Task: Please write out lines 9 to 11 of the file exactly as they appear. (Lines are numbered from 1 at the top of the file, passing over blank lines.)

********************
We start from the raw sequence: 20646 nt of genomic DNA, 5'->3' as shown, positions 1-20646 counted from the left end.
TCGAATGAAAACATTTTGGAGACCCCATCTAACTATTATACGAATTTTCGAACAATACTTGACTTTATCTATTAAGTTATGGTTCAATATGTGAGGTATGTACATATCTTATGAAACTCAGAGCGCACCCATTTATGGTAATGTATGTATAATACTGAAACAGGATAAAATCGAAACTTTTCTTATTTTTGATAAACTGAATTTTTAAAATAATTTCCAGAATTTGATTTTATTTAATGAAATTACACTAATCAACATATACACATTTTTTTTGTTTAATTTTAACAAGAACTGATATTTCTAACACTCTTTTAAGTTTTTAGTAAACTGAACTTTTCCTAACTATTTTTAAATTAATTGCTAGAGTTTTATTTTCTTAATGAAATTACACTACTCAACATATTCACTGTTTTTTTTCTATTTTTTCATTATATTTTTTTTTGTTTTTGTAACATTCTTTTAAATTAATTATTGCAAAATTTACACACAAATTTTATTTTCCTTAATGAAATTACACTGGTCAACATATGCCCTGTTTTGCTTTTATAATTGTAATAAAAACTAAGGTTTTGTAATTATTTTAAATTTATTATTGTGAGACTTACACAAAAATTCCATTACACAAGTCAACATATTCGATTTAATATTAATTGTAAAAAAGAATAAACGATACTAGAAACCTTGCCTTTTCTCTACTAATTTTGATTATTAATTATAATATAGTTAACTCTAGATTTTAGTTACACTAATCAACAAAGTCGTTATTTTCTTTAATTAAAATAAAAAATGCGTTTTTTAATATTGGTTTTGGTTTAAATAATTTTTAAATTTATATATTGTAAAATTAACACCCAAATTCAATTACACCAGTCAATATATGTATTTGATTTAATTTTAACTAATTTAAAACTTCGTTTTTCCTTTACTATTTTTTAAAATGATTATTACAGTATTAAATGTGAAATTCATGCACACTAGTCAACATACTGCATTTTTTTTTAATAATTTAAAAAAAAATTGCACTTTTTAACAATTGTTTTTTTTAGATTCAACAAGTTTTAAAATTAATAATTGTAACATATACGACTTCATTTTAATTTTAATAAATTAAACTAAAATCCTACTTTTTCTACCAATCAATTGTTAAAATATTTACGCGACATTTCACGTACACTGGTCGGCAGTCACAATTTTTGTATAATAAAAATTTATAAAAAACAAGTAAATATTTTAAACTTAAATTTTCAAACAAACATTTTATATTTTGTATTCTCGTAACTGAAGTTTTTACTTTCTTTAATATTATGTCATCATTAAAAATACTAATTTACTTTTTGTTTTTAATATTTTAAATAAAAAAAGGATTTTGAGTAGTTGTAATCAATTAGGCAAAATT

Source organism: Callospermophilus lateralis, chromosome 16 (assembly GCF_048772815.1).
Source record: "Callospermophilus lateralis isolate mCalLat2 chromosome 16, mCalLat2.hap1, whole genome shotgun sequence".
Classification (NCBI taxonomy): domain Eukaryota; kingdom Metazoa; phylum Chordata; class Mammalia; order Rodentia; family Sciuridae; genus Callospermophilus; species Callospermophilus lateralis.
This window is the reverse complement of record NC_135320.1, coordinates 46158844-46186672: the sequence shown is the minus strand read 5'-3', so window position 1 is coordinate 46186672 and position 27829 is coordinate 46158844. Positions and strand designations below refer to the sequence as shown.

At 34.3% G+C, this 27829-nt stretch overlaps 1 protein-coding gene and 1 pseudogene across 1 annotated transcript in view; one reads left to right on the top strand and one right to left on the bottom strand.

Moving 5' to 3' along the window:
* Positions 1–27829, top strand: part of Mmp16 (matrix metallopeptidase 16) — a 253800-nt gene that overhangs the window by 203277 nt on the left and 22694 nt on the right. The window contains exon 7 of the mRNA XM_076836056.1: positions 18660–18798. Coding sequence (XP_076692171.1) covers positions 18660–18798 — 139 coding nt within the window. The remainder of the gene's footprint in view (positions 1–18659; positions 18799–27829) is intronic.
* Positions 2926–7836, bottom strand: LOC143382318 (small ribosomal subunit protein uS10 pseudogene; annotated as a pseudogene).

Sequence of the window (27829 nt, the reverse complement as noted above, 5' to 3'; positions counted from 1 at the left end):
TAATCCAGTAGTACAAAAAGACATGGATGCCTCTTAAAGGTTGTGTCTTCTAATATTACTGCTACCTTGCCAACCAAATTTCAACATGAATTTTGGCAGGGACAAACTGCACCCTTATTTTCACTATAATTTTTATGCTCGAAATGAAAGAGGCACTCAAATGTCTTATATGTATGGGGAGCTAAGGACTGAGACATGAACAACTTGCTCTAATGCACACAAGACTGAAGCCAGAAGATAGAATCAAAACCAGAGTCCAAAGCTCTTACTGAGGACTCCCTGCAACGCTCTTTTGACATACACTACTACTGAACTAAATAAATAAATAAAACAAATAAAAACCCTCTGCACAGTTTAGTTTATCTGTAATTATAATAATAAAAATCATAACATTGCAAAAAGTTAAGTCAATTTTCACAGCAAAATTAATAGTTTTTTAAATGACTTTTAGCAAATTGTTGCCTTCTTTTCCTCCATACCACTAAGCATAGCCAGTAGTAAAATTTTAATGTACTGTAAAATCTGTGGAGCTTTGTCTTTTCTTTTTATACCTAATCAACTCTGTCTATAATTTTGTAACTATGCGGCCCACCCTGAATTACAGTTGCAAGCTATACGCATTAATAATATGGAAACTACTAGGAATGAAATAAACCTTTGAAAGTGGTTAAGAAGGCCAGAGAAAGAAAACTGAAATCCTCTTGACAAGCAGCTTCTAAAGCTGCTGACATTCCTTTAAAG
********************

* Positions 1–27829, top strand: part of Mmp16 (matrix metallopeptidase 16) — a 253800-nt gene that overhangs the window by 203277 nt on the left and 22694 nt on the right. The window contains exon 7 of the mRNA XM_076836056.1: positions 18660–18798. Coding sequence (XP_076692171.1) covers positions 18660–18798 — 139 coding nt within the window. The remainder of the gene's footprint in view (positions 1–18659; positions 18799–27829) is intronic.
* Positions 2926–7836, bottom strand: LOC143382318 (small ribosomal subunit protein uS10 pseudogene; annotated as a pseudogene).

Sequence of the window (27829 nt, the reverse complement as noted above, 5' to 3'; positions counted from 1 at the left end):